The Anxious Flyer’s Guide to Calm

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If the idea of stepping onto a plane puts you on edge, you’re not the only one. Flying is the second most common phobia in the US, behind only public speaking. In fact, around 25 percent of people experience some form of flying anxiety.

In other words, though it may seem like everyone else on your flight is fine while you’re running through disaster scenarios in your head, it can be comforting to know that one in four of the people around you are feeling nervous -  just like you. Feeling anxious about flying is natural – and it can be managed, or even overcome. The key is to find the strategies that help you to feel calm and in control.


Choose your seat to minimise nerves

Does sitting in a particular seat (such as being right by the window) heighten your anxiety? If so, prepare beforehand by selecting an alternative seat. You may even like to choose an exit row seat to help you feel safer.


Know what to expect

A big part of anxiety is a fear of the unknown. Researching how planes work and what to expect on a flight can therefore be incredibly helpful in helping to manage anxiety. If you know what a certain noise means and that a bump as the landing gear comes down is normal, for example, then you can nip those ‘what if’ worries in the bud.


Similarly, it can help to know exactly what conditions to expect for your specific flight. An app called SOAR In-flight is designed for this exact purpose. It lets users know the expected turbulence on the flight and warns them when it will occur. It also talks users through each stage of the flight process, from waiting at the airport to landing. Basically, it’s the perfect little guide to help you feel more prepared and in control.


Get to the airport early

If you’re an anxious flyer, the last thing you need is to start your flight off panicked and stressed. Plan to get to the airport early so you can relax before your flight. While you’re waiting to board, order some soothing herbal tea and do something focused and calming like reading a book or magazine.


"It's better to look back on life and say, 'I can't believe I did that,' than to look back and say, 'I wish I did that.'" 
— Unknown


Avoid coffee and alcohol

Though it might be tempting to order a coffee or a wine while you wait, these are best avoided, as they both can lead to dehydration during the flight. Moreover, coffee can amplify the symptoms of anxiety (e.g. racing heart and restlessness), while the side effects of alcohol can make it harder for your body to adjust to flying.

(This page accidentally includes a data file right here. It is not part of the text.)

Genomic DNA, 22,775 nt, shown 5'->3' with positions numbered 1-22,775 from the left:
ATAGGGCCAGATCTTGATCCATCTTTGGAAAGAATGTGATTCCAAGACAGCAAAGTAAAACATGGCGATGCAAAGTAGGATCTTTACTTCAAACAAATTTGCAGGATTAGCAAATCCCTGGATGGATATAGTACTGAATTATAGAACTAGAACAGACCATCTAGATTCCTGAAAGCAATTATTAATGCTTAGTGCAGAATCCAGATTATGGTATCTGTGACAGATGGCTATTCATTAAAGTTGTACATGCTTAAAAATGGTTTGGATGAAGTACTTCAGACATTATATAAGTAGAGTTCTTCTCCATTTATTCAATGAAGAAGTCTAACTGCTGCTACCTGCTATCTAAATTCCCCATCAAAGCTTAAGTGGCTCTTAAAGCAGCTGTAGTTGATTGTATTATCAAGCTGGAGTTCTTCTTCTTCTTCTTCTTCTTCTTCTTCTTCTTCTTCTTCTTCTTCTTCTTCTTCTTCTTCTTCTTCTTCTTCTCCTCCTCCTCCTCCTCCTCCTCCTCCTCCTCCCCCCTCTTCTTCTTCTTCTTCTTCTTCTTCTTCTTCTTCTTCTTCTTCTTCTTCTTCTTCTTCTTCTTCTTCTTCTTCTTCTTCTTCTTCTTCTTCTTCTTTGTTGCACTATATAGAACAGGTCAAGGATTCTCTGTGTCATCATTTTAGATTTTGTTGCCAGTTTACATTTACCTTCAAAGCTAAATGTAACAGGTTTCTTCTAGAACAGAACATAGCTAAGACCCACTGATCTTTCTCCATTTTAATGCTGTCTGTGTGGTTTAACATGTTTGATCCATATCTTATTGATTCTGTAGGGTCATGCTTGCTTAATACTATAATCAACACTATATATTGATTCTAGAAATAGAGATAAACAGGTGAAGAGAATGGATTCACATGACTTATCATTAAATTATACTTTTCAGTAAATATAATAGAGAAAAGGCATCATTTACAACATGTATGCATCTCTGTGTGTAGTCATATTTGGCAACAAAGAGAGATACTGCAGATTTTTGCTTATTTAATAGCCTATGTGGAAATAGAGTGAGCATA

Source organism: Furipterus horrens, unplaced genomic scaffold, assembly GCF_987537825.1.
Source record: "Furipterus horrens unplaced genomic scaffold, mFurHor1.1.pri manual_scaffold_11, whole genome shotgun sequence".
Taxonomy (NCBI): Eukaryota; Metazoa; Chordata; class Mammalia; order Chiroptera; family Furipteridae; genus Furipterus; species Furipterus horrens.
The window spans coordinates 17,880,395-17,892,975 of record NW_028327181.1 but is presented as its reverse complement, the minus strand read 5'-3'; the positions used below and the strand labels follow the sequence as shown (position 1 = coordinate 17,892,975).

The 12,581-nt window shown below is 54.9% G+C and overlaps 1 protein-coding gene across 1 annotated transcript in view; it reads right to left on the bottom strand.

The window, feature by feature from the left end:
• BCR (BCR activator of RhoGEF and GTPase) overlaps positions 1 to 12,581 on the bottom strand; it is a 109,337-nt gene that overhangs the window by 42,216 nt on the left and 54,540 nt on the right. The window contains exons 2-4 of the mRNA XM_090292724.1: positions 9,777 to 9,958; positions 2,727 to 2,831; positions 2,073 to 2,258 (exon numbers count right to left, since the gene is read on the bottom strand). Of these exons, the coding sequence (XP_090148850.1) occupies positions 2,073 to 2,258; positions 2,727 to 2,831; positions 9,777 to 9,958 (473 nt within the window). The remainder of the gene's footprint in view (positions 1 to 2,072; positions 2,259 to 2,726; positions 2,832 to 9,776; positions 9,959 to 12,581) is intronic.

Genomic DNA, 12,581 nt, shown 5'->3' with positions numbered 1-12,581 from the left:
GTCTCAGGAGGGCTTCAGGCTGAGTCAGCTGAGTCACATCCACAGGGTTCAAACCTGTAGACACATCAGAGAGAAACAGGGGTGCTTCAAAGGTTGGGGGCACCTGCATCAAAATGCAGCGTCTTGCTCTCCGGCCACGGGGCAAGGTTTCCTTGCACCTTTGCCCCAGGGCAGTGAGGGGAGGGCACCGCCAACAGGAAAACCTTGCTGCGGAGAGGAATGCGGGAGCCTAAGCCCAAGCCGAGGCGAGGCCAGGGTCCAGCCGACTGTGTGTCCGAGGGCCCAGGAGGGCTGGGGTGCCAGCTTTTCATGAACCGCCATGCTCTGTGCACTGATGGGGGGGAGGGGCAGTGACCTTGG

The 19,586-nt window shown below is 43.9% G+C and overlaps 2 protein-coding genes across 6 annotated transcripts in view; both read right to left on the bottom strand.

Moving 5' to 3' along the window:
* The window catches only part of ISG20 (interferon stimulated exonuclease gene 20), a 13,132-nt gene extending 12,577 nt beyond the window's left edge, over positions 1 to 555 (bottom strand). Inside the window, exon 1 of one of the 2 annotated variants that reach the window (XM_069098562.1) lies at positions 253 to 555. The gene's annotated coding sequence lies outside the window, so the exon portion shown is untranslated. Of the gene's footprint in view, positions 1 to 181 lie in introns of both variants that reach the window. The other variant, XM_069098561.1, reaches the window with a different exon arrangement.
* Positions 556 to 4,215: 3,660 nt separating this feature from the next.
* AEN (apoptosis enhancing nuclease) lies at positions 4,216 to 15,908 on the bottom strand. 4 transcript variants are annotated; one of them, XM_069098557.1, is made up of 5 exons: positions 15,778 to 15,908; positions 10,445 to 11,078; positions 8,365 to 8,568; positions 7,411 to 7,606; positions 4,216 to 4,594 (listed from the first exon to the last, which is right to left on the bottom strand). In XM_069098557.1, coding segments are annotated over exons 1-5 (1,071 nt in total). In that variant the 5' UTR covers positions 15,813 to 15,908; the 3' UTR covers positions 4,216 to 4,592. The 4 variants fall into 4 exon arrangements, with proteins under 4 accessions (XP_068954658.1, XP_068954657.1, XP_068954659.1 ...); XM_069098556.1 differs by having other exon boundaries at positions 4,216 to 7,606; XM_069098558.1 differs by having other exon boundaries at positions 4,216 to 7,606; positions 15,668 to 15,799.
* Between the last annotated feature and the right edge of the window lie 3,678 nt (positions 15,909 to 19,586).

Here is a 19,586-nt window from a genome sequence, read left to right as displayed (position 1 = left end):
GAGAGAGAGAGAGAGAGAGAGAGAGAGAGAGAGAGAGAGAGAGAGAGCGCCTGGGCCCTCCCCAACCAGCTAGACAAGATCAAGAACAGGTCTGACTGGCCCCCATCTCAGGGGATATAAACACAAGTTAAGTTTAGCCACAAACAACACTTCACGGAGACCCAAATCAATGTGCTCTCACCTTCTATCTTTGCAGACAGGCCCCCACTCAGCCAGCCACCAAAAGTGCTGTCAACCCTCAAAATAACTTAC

Pay attention to the safety information

This may seem counter-intuitive when you’re trying to avoid thoughts of disaster, but again, it comes back to the notion of control. Feeling like you know exactly what to do in the (very unlikely) event of an emergency can be reassuring. Listen carefully to the onboard safety information and read the safety card to help you feel like you have a clear procedure and plan in place. It can even be useful to watch a safety demonstration video at home beforehand, so you feel extra-prepared and don’t need to worry about memorising procedures when onboard.


Distract yourself

When you’re having a bad day, what’s the best thing for you to do to take your mind off things? For some it’s reading a book, for others it’s watching a TV show or listening to a podcast. Even for short flights, it helps to have something to do to distract yourself. You might even like to chat to the person next to you. Just do whatever works to help move your mind away from anxious thoughts.


Use relaxation techniques

If you’re finding it hard to calm your thoughts during the flight, you may find it useful to try some relaxation techniques. Consciously taking long, deep breaths, for example, is one technique that’s suggested by experts to help people relax.

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Another option is to download some meditation tracks or music that you typically associate with relaxation. Soundproof headphones are ideal here, as they can block out the noise of the plane and allow you to fully immerse yourself in the soundtrack.


Reassure yourself with the facts

Sometimes, with high profile coverage of plane crashes, it can be easy to forget just how safe aircraft actually are. So here are some statistics: the likelihood of you dying in a plane crash is about 1 in 11 million. Probability-wise, you’re safer on a plane than any other mode of transportation, including taking the car or even walking the streets.

Telling yourself these facts before a flight can help put your fears into perspective. Repeating affirmations such as ‘I am safe’ and ‘I am in good hands’ throughout the flight can also help. Remember, despite your body and mind telling you otherwise, flying really is very safe!

Here's to the places you'll go! 
Have fun.

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